In a beautiful demonstration of how not to run a company, Nintendo once again loses fans and public good will by issuing a DMCA complaint against the developers of an hours-old game, developed as part of the Ludum Dare competition.

No Mario's Sky (the title a play on the recently-released No Man's Sky and the classic Mario games), is a game about “exploration and survival in an infinite procedurally generated universe.” The main character in the game is clearly Mario of the Nintendo games. This was enough to wake up the lawyers at Nintendo, and they did what comes naturally to people locked in their dark, nasty little copyright-is-all reality, issuing the DMCA complaint and warning the developers to cease and desist.

But the people behind No Mario's Sky, a group called ASMB, were clearly ready for this move; they immediately changed the game's main character, and re-released the game as DMCA's Sky (hee hee). They also withdrew the game from the Ludum Dare competition.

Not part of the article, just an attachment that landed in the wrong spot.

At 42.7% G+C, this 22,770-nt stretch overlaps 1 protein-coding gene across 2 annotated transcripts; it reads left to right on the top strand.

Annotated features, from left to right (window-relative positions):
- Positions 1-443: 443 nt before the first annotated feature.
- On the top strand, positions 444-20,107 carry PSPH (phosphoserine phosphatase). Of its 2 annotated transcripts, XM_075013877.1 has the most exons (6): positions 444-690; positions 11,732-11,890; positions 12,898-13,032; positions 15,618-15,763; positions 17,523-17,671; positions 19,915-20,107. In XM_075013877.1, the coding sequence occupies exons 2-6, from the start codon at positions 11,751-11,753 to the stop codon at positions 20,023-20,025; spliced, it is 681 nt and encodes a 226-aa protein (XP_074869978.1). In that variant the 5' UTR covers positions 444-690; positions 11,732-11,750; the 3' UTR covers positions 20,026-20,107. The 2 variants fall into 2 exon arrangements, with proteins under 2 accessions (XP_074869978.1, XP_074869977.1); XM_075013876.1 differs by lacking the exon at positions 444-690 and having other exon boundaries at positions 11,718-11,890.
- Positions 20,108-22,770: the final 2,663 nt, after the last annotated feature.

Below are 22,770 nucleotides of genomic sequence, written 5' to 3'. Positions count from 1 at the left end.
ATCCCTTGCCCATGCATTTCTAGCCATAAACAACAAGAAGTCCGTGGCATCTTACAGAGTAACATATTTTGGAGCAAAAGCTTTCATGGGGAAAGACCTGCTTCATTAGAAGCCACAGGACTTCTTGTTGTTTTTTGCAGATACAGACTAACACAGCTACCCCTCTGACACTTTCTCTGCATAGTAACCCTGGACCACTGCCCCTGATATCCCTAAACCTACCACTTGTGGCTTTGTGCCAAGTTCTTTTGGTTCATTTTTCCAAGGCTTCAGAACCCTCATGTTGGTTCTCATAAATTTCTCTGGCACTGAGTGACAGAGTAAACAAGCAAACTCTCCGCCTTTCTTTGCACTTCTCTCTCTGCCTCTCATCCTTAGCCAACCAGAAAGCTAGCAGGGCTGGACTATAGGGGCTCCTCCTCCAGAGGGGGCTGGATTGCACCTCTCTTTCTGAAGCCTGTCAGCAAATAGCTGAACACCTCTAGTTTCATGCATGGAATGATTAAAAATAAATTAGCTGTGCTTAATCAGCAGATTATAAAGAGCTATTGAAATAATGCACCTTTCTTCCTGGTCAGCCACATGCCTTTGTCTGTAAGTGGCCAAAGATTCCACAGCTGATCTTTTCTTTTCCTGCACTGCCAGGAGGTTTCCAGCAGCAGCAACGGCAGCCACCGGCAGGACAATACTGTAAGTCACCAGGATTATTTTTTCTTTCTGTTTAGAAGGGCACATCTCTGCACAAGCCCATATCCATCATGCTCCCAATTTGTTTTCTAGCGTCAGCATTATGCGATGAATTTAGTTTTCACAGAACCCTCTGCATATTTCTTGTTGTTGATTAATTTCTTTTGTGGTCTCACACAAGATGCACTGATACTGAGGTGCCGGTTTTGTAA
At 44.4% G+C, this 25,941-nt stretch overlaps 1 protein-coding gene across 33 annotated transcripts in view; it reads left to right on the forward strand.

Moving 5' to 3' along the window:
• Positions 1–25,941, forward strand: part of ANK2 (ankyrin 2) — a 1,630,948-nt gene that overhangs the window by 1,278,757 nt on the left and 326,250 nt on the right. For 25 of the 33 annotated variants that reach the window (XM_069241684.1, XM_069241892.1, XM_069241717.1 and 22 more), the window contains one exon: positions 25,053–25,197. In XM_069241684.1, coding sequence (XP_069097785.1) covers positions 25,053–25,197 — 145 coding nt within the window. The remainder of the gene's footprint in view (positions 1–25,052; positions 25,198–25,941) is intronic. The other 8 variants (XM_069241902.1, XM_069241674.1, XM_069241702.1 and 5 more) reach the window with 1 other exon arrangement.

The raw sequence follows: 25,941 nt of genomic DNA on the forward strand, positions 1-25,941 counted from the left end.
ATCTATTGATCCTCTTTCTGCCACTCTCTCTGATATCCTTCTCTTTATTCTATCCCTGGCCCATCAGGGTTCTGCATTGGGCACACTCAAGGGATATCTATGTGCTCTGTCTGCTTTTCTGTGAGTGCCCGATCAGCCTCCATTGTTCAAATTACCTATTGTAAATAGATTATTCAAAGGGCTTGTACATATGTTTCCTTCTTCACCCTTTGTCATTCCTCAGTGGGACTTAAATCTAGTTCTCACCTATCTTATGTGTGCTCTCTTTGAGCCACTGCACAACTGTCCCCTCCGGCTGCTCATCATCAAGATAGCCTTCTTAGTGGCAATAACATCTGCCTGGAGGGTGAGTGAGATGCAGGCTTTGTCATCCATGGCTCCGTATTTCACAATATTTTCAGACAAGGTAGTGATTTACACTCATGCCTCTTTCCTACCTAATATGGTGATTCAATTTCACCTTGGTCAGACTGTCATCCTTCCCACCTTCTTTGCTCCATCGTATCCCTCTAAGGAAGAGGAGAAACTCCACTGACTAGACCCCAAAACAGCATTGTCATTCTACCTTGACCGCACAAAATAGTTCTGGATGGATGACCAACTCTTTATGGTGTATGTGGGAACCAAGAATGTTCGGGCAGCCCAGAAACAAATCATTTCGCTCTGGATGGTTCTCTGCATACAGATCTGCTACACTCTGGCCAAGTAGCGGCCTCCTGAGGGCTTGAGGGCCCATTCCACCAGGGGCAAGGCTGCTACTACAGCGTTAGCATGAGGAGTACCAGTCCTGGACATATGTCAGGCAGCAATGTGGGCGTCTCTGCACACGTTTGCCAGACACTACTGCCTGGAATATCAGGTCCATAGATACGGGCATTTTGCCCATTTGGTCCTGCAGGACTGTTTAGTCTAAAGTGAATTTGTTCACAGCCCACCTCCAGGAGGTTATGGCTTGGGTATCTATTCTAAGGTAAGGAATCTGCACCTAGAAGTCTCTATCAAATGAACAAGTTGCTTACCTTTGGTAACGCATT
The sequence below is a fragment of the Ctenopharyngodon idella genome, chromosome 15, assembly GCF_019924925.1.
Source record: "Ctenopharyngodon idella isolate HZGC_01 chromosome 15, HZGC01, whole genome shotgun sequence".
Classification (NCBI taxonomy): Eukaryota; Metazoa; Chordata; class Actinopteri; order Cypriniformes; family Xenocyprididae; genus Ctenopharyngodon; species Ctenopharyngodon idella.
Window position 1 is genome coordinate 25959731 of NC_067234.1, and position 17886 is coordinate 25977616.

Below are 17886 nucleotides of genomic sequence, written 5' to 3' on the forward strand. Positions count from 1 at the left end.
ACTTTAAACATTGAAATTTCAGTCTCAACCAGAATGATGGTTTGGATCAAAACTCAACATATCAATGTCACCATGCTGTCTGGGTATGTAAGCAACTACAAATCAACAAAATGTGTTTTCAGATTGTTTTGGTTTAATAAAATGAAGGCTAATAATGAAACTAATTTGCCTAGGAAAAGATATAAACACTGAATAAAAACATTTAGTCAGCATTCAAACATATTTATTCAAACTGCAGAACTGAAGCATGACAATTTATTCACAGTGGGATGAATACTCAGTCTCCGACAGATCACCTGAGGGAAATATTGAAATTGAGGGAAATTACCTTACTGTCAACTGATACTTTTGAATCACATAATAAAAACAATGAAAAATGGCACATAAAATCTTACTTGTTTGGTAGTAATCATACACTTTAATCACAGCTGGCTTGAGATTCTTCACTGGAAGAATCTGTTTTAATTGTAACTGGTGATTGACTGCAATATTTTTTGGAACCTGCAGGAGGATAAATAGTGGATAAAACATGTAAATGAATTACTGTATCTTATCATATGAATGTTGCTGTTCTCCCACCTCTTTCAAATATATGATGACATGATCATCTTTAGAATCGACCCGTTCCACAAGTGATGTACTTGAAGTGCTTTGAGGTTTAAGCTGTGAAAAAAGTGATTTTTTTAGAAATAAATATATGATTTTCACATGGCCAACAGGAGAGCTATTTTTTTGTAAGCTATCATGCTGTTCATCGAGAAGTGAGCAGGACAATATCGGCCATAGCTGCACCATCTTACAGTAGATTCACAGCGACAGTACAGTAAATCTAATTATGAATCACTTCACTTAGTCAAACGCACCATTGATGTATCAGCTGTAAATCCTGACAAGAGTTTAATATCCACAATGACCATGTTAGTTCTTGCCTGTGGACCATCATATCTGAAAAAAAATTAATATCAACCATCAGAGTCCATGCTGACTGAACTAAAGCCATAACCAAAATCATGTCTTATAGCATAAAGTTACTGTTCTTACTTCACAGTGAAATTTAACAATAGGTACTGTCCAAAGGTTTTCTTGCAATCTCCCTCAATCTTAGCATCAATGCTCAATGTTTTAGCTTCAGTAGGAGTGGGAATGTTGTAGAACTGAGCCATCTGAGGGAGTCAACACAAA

Let's look at the score card for this incident:

ASMB: received plenty of support and publicity, with very little effort. Had to withdraw their entry from Ludum Dare, but the extra publicity more than makes up for this.

Nintendo: had an opportunity to win fans with no actual downside (since the idea that this game could somehow dilute their brand is simply laughable). Instead, lost even more fans and the positive publicity that comes with not being a bunch of corporate dicks.

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